REgulations vs. Vision: Finding a balance
Architecture and design do not exist in a vacuum—which means every vision, no matter how creative, must also fit within certain guidelines. To effectively balance a client’s uniqueness with a building’s regulations, KDG invests in consistent communication throughout the entirety of a project.
Sunshine Diller was a busy mom with no support system to help with her kids. Even simple things like short meetings and grocery shopping were difficult because she had no one to watch her children. She didn’t need full-time daycare, but she needed help. She soon realized there were countless other parents who faced the same problem—and that’s when the idea for Kiwi’s Clubhouse was born.
KDG understands the value of fulfilling a client’s vision without sacrificing on the details, so they spent several months understanding Diller’s idea and coming up with creative ways to put it into action.
“Kiwi’s Clubhouse is an hourly childcare center,” explains Diller. “We cater a lot to stay-at-home moms and parents who work part-time. It’s so helpful when you need someone for just a few days here and there.” Instead of merely offering traditional childcare services, Kiwi’s Clubhouse gives parents the opportunity to pay only for the time they use. However, this unique concept also requires unique needs. Since parents would be coming and going throughout the day, the space needed to allow for quick, efficient drop-offs and pick-ups—which is why some of its first locations were in shopping centers.
For parents who need to come and go quickly, shopping centers were an especially convenient location for the early years of Kiwi’s Clubhouse. But it soon became clear that the organization needed more freedom and space. Diller began looking for a freestanding building that would meet all the daycare center’s needs, but she couldn’t find a space that checked all her boxes. When the landlord of an existing space suggested constructing an entirely new building, she jumped on the opportunity—and quickly got connected with KDG.
Even though the building needed to be fun and creative to engage young children and their parents, Kiwi’s Clubhouse also had to meet certain city requirements, which meant a lot of meetings to address challenges and find the best solutions. KDG understands the value of fulfilling a client’s vision without sacrificing on the details, so they spent several months understanding Diller’s idea and coming up with creative ways to put it into action.
“I knew what I wanted the end result to be, but I didn’t always understand what it meant in the scheme of the whole design, so we had to collaborate and work around some of the biggest issues,” says Diller. “We wanted this building to look rustic and unique—not like a traditional childcare building. But we also had to incorporate city requirements, like needing to include stone or brick on the exterior of the building. KDG helped us mix our vision with the regulations to come up with a good solution.”
As a childcare center, Kiwi’s Clubhouse needed to look enticing and interactive—but that was a challenge in the face of the heavy restrictions on the building. Balancing creativity with practicality was critical in the development of the new space, especially since Diller did not want a cookie-cutter daycare building. “We have a very bright color scheme, so we want people to see that as soon as they pull into the property,” says Diller. “However, because of the city regulations, we couldn’t use those colors on the outside.” To ensure parents could still see Kiwi’s Clubhouse as a fun place for kids—rather than an institutionalized daycare—KDG designed a building with lots of windows, so the vibrant indoor setting could still be evident.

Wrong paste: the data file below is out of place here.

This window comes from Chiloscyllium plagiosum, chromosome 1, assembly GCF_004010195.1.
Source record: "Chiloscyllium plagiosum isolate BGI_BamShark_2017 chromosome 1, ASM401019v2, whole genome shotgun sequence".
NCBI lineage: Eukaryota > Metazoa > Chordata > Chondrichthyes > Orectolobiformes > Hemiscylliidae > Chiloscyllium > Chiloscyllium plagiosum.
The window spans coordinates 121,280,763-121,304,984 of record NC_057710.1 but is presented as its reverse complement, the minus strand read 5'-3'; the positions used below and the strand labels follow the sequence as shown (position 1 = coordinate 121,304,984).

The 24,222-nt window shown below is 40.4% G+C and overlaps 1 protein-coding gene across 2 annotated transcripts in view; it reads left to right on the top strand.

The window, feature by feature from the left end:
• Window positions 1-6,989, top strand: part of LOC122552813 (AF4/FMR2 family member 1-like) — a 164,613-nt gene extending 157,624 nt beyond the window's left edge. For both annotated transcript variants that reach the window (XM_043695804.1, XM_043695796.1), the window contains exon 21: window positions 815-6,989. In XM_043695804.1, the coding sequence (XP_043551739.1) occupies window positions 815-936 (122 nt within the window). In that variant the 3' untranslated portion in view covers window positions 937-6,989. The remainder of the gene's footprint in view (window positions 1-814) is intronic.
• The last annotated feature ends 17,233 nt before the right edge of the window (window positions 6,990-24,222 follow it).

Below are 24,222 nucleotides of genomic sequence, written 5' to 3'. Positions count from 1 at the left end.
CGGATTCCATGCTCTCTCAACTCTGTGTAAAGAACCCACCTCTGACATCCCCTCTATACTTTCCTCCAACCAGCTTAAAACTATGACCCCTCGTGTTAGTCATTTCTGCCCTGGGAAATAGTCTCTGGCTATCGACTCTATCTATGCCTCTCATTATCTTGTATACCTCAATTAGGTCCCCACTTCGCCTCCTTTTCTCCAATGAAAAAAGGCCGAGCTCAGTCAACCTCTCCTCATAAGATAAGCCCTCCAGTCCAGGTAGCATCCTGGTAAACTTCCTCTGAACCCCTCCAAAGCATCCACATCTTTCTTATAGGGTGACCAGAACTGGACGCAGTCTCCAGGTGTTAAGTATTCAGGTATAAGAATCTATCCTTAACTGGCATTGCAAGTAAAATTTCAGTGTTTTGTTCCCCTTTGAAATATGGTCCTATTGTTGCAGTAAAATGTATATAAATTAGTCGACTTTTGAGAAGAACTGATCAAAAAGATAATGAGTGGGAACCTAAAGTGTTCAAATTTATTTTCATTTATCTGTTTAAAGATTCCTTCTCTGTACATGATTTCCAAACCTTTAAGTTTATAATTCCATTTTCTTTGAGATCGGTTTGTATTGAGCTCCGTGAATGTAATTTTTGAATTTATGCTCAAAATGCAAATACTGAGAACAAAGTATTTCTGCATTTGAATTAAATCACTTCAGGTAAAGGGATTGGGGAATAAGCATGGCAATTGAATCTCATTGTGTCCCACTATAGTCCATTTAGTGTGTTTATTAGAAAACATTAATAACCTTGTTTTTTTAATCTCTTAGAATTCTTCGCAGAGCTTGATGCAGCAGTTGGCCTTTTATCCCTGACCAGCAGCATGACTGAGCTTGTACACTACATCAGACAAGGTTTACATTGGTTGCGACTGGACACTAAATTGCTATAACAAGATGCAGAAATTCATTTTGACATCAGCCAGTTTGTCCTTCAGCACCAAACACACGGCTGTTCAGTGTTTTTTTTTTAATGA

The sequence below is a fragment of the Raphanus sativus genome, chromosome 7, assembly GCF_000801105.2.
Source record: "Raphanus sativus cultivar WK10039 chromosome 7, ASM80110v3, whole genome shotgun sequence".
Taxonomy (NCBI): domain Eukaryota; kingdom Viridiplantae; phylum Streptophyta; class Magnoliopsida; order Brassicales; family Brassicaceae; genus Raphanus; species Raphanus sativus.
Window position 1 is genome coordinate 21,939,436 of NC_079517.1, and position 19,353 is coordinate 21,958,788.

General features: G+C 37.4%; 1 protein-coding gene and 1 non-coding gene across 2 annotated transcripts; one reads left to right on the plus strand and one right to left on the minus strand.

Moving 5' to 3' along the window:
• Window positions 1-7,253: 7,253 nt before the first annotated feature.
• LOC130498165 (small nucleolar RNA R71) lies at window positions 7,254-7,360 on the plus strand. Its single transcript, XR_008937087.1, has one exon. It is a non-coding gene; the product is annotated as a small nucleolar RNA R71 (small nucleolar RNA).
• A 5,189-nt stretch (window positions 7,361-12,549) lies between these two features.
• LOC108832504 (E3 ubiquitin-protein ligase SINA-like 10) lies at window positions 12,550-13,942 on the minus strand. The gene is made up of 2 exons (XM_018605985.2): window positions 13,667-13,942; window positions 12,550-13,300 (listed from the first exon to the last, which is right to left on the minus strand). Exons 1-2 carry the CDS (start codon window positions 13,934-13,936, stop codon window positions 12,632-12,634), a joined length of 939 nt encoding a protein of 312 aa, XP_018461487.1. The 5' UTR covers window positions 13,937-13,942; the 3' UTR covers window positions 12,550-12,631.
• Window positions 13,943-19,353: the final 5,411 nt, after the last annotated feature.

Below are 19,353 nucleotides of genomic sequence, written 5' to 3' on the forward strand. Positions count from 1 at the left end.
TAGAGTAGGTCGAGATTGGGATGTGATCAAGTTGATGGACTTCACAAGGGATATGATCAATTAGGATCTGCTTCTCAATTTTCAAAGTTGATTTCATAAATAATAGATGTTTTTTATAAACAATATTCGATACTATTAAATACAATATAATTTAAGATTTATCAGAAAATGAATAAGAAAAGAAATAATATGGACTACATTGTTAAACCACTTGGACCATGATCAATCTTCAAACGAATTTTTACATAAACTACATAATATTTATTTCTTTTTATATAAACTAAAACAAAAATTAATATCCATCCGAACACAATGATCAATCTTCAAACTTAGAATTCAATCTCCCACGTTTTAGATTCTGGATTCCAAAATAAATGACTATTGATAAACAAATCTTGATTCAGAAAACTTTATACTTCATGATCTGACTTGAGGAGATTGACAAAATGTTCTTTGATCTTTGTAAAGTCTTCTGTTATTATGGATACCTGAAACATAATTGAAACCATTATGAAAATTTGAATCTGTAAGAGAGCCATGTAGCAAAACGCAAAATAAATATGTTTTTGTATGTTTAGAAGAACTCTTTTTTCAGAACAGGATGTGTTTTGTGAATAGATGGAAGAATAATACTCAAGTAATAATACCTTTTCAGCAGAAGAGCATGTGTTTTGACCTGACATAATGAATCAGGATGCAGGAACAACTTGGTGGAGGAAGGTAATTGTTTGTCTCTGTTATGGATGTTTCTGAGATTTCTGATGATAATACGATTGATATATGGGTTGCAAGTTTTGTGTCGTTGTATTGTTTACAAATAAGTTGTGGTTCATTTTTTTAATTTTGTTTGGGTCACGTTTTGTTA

Finding a Solution
Through the process of accomplishing the vision and mission of Kiwi’s Clubhouse, KDG spent several hours investing in planning meetings with Diller and her team. Continued communication during a project is crucial to overcoming challenges as they arise. “It takes a lot of time to sit down and talk about things, but I really appreciated that KDG worked so hard to understand my perspective and my problems,” says Diller.
“It takes a lot of time to sit down and talk about things, but I really appreciated that KDG worked so hard to understand my perspective and my problems
Another primary concern for Kiwi’s Clubhouse was creating an indoor play area. Because the building had to be fun and exciting for kids, Diller wanted to incorporate a sizable play structure not just outdoors, but also inside. City regulations outlined specific pitch requirements for the roof, but Diller also needed to have a 15-foot ceiling to accommodate the play structure. While Diller had her specific vision in mind, she also had a budget to consider. “I didn’t want to make a decision that was overwhelmingly costly,” she explains. “We had to throw out several ideas to design the best option and make the space work.” Success was only possible through a series of cohesive meetings where KDG and Diller could work together to come up with an idea that would meet all the needs and city regulations. At the end of the day, communication was the most valuable tool they had.
Overcoming regulations to implement a client’s vision takes more than just a simple discussion. From beginning to end, KDG strives to create a partnership—seeking to understand the unique obstacles of each project and finding creative ways to beat them. Clients should not have to sacrifice their vision to adhere to external requirements, which is why KDG keeps track of the little details and finds the best options for moving forward together. As Sunshine Diller looks toward the future, she is excited to continue developing spaces that will meet needs for parents in her community—and KDG is honored to work alongside her to fulfill her unique vision, even in the face of regulatory challenges.